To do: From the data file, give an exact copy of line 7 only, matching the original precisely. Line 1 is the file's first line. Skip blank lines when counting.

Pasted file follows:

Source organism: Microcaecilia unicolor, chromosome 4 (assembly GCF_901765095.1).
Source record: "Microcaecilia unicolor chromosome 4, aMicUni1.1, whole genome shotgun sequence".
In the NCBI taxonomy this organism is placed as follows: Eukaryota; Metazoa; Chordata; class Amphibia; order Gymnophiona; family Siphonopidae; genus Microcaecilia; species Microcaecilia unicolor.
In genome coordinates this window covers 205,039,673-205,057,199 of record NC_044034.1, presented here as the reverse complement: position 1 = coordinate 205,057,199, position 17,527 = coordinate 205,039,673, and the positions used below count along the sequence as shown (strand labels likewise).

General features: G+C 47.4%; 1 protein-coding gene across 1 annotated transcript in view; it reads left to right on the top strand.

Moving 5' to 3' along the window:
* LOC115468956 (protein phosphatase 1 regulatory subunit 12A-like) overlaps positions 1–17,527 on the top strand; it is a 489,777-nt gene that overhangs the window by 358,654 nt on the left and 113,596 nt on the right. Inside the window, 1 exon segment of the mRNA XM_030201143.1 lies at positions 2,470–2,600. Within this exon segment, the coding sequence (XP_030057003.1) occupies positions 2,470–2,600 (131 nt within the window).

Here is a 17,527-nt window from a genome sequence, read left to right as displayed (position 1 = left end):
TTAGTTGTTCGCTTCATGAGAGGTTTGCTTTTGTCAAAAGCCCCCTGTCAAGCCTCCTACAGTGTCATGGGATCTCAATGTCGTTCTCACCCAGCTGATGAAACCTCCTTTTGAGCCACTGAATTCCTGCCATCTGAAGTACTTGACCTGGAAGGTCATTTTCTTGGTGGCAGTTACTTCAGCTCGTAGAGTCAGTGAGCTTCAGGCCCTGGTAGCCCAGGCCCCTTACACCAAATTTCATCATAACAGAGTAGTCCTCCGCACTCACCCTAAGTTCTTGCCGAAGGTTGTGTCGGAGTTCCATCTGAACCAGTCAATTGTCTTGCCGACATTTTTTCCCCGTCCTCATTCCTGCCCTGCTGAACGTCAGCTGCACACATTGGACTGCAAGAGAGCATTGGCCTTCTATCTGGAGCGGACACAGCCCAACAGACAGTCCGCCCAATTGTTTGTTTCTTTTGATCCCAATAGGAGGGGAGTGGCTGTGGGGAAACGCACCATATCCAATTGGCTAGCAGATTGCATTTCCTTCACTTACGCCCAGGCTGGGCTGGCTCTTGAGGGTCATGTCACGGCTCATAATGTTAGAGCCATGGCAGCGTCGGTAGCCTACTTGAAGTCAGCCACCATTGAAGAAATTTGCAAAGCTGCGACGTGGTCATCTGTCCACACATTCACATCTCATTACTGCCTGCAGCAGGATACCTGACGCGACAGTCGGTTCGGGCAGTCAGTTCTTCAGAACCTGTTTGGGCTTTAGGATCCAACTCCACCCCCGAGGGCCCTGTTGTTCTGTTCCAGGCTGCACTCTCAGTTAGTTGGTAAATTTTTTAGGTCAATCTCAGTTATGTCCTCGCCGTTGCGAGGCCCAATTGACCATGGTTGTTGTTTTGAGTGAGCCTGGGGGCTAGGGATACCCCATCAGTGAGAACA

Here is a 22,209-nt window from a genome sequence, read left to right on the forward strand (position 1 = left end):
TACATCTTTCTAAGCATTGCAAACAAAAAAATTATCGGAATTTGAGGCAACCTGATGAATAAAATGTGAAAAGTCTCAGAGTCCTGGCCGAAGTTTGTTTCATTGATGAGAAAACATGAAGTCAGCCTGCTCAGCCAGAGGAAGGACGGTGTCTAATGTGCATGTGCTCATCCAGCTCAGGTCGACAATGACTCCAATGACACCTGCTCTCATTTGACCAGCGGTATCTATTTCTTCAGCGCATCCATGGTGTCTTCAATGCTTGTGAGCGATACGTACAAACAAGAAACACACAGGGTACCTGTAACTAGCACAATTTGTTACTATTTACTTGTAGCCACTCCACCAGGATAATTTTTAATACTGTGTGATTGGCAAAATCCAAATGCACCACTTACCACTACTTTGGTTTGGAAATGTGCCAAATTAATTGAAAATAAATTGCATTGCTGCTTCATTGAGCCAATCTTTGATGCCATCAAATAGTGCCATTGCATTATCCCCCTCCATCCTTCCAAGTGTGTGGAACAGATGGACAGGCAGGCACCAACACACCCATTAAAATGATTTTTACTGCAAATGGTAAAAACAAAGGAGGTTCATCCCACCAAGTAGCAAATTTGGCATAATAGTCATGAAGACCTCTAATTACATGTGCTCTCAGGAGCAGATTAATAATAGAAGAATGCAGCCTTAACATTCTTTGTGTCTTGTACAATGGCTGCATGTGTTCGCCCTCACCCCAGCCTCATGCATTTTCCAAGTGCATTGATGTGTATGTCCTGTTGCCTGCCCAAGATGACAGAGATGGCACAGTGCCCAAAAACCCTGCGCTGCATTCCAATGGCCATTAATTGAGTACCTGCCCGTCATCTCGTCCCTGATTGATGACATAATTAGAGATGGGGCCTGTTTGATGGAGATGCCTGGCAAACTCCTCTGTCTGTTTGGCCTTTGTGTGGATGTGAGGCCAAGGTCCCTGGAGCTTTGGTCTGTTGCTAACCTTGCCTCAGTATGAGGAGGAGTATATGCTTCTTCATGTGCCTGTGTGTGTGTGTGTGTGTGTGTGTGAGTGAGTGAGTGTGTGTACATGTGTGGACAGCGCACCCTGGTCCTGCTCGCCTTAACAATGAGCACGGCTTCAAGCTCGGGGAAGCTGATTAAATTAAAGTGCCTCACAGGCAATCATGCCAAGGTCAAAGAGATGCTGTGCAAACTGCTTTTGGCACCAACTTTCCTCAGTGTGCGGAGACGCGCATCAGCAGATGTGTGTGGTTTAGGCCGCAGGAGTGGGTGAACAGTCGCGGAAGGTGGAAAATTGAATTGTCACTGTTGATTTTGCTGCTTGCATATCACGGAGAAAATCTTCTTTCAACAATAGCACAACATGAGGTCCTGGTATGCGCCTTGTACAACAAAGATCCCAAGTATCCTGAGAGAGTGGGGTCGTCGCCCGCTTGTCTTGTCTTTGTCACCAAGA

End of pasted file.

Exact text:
* LOC115468956 (protein phosphatase 1 regulatory subunit 12A-like) overlaps positions 1–17,527 on the top strand; it is a 489,777-nt gene that overhangs the window by 358,654 nt on the left and 113,596 nt on the right. Inside the window, 1 exon segment of the mRNA XM_030201143.1 lies at positions 2,470–2,600. Within this exon segment, the coding sequence (XP_030057003.1) occupies positions 2,470–2,600 (131 nt within the window).